The Active Directory made its debut in Windows 2000 Server and although it has been enhanced over the years, it still adheres to the same basic structure that it did 15 years ago. As such, Active Directory backups are well supported by all of the major backup vendors and the procedure is well documented by Microsoft.
When it comes to Active Directory backup challenges, it isn't really the backup process that is challenging, but rather the recovery. Backing up the Active Directory is usually very simple and straightforward, but the recovery can be a bit more complicated.
The Active Directory is a database, and the objects in this database each have a sequence number (Microsoft calls this the Update Sequence Number or USN). When a domain controller is restored from backup, the newly restored domain controller is compared against existing domain controllers and any missing objects are replicated to the newly restored domain controller.
The problem with this model is that it always brings the newly restored domain controller up to a current state. There may be instances in which the domain needs to be reverted to an earlier point in time. This requires an authoritative restoration to be performed. Since this isn't exactly a procedure that most people perform on a daily basis, IT admins may need to research the process.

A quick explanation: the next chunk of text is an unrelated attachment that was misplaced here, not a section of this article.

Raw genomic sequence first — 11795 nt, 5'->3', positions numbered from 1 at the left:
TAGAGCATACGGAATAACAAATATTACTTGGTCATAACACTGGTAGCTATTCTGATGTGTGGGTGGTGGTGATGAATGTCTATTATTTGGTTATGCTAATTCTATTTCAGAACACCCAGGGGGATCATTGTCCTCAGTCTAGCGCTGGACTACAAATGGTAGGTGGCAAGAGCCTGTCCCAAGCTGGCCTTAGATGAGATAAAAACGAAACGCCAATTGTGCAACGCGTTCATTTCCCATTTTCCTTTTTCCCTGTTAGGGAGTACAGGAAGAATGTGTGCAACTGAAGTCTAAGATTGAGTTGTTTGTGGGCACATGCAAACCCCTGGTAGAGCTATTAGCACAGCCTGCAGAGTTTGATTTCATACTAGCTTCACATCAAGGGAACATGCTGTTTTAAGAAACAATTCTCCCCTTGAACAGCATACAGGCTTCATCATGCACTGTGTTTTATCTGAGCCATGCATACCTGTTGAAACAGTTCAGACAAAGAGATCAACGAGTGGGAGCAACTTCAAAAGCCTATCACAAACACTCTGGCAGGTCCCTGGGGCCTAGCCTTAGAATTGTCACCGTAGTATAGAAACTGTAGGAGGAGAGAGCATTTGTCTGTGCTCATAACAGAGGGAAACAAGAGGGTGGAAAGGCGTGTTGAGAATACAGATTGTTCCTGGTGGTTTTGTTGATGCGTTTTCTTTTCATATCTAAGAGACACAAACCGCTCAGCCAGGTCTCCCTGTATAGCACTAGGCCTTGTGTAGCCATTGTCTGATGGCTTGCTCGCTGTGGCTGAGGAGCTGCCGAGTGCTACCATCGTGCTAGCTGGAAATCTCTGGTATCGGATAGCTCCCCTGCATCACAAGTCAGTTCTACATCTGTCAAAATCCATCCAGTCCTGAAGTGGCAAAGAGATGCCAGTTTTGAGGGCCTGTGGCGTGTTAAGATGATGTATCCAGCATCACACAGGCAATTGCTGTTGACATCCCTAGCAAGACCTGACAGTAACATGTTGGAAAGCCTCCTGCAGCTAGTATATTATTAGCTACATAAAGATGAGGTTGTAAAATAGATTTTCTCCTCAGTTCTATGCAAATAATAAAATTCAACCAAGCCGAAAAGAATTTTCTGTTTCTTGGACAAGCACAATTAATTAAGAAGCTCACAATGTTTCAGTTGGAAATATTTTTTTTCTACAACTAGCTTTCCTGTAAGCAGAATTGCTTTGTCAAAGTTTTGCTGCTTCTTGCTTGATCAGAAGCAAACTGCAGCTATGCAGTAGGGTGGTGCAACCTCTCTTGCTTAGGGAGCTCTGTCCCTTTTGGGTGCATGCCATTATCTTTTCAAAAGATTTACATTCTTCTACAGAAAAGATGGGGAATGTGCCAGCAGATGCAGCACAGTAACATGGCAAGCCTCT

Another challenge has to do with Flexible Single Master Operations Roles (FSMO). In an Active Directory domain, there are domain controllers known as FSMO role holders that perform special housekeeping tasks. This is important because it is unlikely that every domain controller is being backed up.
If a domain controller fails and there is no backup for it, the administrator will have to determine whether it held any FSMO roles. If the domain controller held one or more of these roles then the roles will have to be seized by another domain controller in order to keep the Active Directory healthy.
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How hardware can impact the Active Directory restore process
How to perform an Active Directory restore
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